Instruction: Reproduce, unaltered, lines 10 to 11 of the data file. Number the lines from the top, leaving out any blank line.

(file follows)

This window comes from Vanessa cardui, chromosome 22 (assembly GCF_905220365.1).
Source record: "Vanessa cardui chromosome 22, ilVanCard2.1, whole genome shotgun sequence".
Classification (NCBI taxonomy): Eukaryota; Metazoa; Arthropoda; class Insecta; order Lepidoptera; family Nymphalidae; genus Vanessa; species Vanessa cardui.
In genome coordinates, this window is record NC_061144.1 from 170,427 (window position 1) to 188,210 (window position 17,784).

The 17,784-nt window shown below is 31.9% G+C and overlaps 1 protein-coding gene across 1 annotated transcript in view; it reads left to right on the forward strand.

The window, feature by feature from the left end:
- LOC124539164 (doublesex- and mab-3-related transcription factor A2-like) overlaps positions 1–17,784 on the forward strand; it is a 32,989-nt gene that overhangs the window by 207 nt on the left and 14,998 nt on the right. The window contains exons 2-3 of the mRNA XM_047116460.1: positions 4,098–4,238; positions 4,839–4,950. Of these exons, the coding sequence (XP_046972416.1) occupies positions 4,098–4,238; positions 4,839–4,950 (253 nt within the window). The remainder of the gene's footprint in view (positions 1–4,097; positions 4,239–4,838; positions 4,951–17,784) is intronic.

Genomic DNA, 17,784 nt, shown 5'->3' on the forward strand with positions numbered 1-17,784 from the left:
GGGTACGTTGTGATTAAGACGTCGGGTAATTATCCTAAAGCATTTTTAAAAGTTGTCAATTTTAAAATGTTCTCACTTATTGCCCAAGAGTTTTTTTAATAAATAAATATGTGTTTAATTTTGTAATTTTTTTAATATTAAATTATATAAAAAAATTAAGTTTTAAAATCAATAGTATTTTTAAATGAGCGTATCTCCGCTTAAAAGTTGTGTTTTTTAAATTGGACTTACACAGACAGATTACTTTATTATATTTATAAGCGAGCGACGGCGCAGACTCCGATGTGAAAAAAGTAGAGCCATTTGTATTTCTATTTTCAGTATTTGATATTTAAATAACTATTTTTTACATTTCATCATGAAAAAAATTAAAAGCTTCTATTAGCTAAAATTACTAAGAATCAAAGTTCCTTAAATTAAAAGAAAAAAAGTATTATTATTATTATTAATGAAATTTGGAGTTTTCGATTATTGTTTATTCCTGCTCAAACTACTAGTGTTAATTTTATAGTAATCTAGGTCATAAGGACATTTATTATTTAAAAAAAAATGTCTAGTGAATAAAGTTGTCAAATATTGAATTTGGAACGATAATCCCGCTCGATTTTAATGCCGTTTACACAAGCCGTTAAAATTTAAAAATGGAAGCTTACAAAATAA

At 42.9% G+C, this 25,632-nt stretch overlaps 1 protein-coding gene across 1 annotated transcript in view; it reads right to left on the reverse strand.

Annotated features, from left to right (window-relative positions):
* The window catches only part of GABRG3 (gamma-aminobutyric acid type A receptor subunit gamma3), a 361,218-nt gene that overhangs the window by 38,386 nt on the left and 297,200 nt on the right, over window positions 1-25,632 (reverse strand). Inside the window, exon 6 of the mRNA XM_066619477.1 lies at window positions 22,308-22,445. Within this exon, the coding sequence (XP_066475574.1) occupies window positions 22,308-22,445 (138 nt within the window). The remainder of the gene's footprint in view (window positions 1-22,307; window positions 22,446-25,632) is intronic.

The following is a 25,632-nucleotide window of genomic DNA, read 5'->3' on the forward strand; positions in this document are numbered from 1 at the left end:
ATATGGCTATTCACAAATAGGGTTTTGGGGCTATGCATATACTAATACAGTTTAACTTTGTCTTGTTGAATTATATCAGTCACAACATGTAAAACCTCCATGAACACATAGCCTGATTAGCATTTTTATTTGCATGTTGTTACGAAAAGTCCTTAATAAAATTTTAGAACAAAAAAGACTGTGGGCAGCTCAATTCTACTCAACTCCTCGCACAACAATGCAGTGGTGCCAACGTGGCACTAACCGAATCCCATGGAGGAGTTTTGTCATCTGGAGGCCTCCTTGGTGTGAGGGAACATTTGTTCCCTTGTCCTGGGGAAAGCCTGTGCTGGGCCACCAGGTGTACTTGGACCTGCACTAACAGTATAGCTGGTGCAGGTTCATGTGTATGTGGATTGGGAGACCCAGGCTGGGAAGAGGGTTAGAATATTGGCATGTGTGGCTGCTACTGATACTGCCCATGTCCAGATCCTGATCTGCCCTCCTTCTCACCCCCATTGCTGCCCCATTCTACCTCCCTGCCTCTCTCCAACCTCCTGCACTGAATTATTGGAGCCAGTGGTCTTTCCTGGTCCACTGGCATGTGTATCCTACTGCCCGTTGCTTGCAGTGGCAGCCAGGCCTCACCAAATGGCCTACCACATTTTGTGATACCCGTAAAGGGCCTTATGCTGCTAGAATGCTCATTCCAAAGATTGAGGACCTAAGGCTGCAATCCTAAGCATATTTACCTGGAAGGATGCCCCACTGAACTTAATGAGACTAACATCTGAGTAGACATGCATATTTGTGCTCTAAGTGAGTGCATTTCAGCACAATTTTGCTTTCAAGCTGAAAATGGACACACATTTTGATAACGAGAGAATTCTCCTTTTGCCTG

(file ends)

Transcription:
At 42.9% G+C, this 25,632-nt stretch overlaps 1 protein-coding gene across 1 annotated transcript in view; it reads right to left on the reverse strand.

Annotated features, from left to right (window-relative positions):